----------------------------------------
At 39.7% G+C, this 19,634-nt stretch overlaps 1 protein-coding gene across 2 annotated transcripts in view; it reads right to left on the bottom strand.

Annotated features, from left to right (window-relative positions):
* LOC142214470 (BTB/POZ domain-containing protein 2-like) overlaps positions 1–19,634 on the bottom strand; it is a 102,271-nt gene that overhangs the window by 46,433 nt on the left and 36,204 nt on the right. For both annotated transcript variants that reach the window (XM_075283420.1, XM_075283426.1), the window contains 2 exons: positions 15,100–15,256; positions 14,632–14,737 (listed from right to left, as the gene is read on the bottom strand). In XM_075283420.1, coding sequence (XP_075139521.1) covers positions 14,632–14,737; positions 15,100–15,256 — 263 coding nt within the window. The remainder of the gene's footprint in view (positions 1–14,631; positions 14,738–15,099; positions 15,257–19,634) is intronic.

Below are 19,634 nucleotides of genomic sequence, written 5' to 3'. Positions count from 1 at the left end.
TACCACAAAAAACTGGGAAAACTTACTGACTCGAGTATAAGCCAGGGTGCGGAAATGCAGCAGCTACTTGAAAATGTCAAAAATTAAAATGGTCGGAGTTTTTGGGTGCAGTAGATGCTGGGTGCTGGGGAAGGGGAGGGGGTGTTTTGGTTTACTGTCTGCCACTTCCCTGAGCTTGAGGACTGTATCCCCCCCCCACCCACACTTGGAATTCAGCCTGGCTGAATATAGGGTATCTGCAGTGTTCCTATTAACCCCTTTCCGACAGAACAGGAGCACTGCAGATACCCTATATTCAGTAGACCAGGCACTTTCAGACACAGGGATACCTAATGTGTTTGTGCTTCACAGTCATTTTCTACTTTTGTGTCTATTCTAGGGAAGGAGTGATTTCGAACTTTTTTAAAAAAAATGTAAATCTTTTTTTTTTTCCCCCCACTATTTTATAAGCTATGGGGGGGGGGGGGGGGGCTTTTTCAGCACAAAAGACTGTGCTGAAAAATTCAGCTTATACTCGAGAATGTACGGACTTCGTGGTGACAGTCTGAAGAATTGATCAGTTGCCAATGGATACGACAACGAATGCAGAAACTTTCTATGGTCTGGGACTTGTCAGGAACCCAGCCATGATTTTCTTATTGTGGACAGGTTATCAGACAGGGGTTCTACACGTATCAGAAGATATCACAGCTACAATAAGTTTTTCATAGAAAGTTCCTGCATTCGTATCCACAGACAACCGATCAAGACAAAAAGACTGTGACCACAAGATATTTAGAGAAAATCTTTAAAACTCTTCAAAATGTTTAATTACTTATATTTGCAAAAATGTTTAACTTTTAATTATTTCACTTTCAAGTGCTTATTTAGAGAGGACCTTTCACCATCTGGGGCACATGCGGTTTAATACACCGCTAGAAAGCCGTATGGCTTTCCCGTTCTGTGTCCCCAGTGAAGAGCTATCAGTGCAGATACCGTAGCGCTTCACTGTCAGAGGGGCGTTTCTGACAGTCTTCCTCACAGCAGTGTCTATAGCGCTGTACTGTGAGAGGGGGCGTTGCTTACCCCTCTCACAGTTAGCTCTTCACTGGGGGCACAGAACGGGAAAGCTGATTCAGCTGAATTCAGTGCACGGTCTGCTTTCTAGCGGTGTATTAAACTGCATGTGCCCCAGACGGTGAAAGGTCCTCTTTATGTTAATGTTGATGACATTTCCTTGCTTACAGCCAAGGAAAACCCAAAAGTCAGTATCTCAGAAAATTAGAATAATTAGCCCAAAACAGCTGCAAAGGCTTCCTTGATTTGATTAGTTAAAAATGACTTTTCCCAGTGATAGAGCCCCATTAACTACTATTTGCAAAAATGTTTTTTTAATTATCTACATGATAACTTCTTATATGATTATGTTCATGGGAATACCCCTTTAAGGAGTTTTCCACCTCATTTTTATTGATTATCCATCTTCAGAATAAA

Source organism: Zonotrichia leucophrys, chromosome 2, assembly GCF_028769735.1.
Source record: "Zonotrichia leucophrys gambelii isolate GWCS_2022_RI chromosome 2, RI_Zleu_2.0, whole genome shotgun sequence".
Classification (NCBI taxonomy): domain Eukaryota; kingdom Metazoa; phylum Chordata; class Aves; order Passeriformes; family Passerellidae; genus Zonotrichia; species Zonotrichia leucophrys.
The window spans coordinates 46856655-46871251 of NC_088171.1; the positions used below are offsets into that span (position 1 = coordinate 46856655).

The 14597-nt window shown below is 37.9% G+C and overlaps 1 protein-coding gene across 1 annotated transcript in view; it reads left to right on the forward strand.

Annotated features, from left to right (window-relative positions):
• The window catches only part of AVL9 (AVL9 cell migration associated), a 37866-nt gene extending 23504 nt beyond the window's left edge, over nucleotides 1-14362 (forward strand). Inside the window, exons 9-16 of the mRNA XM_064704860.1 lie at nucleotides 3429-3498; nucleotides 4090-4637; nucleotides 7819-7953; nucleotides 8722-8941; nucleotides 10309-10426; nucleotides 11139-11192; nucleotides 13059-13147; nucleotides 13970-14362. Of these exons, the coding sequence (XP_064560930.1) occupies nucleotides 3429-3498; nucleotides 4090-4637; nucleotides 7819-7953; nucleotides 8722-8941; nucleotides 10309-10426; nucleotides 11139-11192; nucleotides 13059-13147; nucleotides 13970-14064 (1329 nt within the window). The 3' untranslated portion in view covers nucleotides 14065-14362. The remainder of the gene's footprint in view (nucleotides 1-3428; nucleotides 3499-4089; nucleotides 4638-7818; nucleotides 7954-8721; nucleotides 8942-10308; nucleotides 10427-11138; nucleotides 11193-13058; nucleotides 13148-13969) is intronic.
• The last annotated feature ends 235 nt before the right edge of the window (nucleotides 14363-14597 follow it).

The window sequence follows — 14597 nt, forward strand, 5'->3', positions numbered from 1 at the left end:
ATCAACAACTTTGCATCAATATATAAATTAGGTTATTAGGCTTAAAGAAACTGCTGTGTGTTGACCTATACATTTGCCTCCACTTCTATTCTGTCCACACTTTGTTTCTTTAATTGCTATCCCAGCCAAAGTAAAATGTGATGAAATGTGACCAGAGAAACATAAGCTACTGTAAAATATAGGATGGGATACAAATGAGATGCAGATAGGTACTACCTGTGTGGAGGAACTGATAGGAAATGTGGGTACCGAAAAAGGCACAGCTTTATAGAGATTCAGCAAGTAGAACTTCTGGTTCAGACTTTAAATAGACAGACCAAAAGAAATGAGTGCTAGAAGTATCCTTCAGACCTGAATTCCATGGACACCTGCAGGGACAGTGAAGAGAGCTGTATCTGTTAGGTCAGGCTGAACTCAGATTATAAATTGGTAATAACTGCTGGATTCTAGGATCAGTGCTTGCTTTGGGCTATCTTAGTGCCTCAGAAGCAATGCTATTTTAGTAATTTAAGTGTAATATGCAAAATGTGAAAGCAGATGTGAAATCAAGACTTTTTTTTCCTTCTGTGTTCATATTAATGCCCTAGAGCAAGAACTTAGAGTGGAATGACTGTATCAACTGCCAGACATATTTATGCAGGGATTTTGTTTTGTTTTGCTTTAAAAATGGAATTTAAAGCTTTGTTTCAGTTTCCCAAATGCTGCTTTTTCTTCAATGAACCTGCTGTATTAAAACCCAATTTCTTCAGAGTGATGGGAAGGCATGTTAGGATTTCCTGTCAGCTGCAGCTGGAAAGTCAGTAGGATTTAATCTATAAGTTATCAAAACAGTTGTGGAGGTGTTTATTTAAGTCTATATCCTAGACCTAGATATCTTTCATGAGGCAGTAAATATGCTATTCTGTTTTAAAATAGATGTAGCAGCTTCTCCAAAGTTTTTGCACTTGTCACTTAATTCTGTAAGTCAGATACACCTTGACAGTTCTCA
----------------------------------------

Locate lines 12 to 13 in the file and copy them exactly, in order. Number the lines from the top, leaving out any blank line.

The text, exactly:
• The window catches only part of AVL9 (AVL9 cell migration associated), a 37866-nt gene extending 23504 nt beyond the window's left edge, over nucleotides 1-14362 (forward strand). Inside the window, exons 9-16 of the mRNA XM_064704860.1 lie at nucleotides 3429-3498; nucleotides 4090-4637; nucleotides 7819-7953; nucleotides 8722-8941; nucleotides 10309-10426; nucleotides 11139-11192; nucleotides 13059-13147; nucleotides 13970-14362. Of these exons, the coding sequence (XP_064560930.1) occupies nucleotides 3429-3498; nucleotides 4090-4637; nucleotides 7819-7953; nucleotides 8722-8941; nucleotides 10309-10426; nucleotides 11139-11192; nucleotides 13059-13147; nucleotides 13970-14064 (1329 nt within the window). The 3' untranslated portion in view covers nucleotides 14065-14362. The remainder of the gene's footprint in view (nucleotides 1-3428; nucleotides 3499-4089; nucleotides 4638-7818; nucleotides 7954-8721; nucleotides 8942-10308; nucleotides 10427-11138; nucleotides 11193-13058; nucleotides 13148-13969) is intronic.
• The last annotated feature ends 235 nt before the right edge of the window (nucleotides 14363-14597 follow it).